Green comes from blue and yellow

I tend to believe that everything in this life has to do with opportunity cost. We always sacrifice something in order to get more of something else. With this speculation, I was wondering what the real cost of “green” technologies is and whether they are actually sustainable. How is it possible to achieve economic growth and technological development together with environmental quality? What about ecological modernisation and could this be deemed a utopian idea? Where is the opportunity cost? Numerous questions bombarding my mind…

Luckily, I came up with the paper “Green” Technology and Ecologically Unequal Exchange: The Environmental and Social Consequences of Ecological Modernisation in the World-System [1]. This piece of work reveals the cost behind the redemptive image of “green” technologies through some examples from the automobile industry. Here’s how I discovered that we are mistaken believing that clean technologies constitute the solutions’ dictionary to the environmental challenges of the twenty first century!

Although clean technologies are considered beneficial in the core nations where they are developed and instituted, they provoke further disastrous impacts in the periphery and semi-periphery [1]. The natural resources used in these technologies are extracted from peripheral regions, which causes severe environmental degradation and displacement of communities from their land [1]. Alongside with these aftermaths, human rights are abused as peripheral states often use violence and repression to facilitate the raw material extraction [1].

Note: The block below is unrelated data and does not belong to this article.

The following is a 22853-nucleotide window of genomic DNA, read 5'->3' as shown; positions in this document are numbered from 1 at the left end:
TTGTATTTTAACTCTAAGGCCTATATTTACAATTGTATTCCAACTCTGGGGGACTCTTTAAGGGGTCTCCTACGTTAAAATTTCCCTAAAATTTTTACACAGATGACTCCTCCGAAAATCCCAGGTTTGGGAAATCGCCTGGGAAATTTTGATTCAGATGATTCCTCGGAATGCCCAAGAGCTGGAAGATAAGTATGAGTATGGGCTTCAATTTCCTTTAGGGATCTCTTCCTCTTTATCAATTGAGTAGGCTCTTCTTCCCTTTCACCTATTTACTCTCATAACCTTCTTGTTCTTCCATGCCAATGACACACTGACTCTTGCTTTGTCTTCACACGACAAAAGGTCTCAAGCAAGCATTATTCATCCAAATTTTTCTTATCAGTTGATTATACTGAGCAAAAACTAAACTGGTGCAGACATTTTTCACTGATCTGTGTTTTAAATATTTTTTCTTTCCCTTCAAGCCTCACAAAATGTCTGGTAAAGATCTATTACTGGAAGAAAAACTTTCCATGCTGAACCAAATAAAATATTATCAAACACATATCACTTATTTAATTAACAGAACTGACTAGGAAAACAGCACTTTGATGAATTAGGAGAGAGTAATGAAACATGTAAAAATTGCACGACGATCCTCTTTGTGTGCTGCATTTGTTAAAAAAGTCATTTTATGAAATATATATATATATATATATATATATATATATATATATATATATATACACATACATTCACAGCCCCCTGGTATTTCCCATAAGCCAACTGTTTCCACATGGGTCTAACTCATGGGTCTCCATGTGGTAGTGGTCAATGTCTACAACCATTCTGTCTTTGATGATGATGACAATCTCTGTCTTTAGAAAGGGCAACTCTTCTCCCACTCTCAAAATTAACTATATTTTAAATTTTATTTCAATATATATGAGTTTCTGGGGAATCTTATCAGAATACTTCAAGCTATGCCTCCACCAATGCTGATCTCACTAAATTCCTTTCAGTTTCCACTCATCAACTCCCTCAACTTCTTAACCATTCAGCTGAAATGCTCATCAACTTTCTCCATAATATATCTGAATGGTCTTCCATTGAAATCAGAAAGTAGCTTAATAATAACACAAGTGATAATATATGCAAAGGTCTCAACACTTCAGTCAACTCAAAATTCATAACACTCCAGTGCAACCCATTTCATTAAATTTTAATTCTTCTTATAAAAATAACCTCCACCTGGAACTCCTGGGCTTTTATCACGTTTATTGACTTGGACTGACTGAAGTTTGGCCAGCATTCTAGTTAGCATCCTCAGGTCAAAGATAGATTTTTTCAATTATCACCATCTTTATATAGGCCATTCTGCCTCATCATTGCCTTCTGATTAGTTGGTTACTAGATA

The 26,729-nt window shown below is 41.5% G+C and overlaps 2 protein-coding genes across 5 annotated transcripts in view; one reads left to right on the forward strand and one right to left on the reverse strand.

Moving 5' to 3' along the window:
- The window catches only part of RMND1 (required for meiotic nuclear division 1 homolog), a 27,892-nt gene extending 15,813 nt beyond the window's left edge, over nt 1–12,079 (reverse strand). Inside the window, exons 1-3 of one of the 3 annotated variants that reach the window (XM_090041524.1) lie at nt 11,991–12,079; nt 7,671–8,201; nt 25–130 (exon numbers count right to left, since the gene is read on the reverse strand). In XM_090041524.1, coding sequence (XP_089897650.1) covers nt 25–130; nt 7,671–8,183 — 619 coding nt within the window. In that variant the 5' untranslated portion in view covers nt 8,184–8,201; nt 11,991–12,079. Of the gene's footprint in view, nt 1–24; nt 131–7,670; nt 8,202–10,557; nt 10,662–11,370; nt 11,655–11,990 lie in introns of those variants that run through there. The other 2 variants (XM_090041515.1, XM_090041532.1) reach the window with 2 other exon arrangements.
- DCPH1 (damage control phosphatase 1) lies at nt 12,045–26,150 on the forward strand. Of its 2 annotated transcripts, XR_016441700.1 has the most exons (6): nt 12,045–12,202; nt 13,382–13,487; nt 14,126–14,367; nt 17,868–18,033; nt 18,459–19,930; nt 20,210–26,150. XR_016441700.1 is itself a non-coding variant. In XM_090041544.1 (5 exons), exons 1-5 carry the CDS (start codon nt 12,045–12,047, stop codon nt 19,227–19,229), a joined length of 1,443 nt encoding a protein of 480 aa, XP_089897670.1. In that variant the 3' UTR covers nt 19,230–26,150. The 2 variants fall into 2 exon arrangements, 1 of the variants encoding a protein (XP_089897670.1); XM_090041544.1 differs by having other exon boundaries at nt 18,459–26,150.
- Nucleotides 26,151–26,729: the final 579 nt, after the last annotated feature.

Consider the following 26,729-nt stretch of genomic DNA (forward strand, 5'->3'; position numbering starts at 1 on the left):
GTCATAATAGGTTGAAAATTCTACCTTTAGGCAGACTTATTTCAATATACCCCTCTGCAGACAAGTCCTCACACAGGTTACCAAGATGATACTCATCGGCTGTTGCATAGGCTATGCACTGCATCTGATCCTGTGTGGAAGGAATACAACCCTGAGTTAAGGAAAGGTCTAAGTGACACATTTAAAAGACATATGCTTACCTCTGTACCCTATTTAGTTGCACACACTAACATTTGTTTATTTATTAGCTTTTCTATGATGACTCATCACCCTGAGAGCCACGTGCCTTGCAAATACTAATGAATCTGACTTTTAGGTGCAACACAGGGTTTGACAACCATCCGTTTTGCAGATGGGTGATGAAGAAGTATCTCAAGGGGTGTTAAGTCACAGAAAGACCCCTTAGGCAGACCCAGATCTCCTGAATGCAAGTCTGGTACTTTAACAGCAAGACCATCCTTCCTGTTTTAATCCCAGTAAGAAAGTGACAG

Focusing on ecological modernisation, according to the EU version, emphasises industrial efficiency and technological development without conflicting economic growth and environmental quality, while the American style incorporates the concepts of national security and blatant consumerism [2]. However, it has been proved to be extremely weak sustainable [3]. This is because ecological modernisation is regarded a counter theory to Neo Marxism and de-materialism.

Moreover, the article from Financial Times Big Green Bang: how renewable energy became unstoppable indicates that the shift to environmental technologies carries an extremely costly burden [4]. More specifically, it gives insights into how the transition to “green” energy is capable of disrupting even entire industries; companies all around the world face severe problems such as writedowns, shrinking sales and sliding share prices. Yet, it can shut down departments or whole companies making thousands of workers redundant.

Consequently, if we see what’s concealing at the backstage of “green” technologies we instantly acknowledge that they are not as sustainable as they are heralded to be. Like the well-known saying “all that glitters is not gold”, I can say that all that is apparently green didn’t come from something green; anyway we create green by mixing blue and yellow!

Maria Zani, May 2018

 

References:

[1] Bonds, E. and Downey, L. (2018). Journal of World-Systems Research. [online] Available at: http://content.csbs.utah.edu/~mli/Economics%207004/Vol18n2_Bonds_Downey.pdf

[2] Schlosberg, D. and Rinfest, S. (2008). Ecological modernisation, American style, Environmental Politics, 17:2, 254-275, DOI: 10.1080/09644010801936206.

[3] Anon, (2018). SUSTAINABLE DEVELOPMENT AND ECOLOGICAL MODERNIZATION: A RADICAL HOMOCENTRIC PERSPECTIVE. [online] Available at: http://www.utsc.utoronto.ca/~kmacd/GGRB20/eco%20modernization.pdf.

[4] Ft.com. (2018). The Big Green Bang: how renewable energy became unstoppable. [online] Available at: https://www.ft.com/content/44ed7e90-3960-11e7-ac89-b01cc67cfeec.

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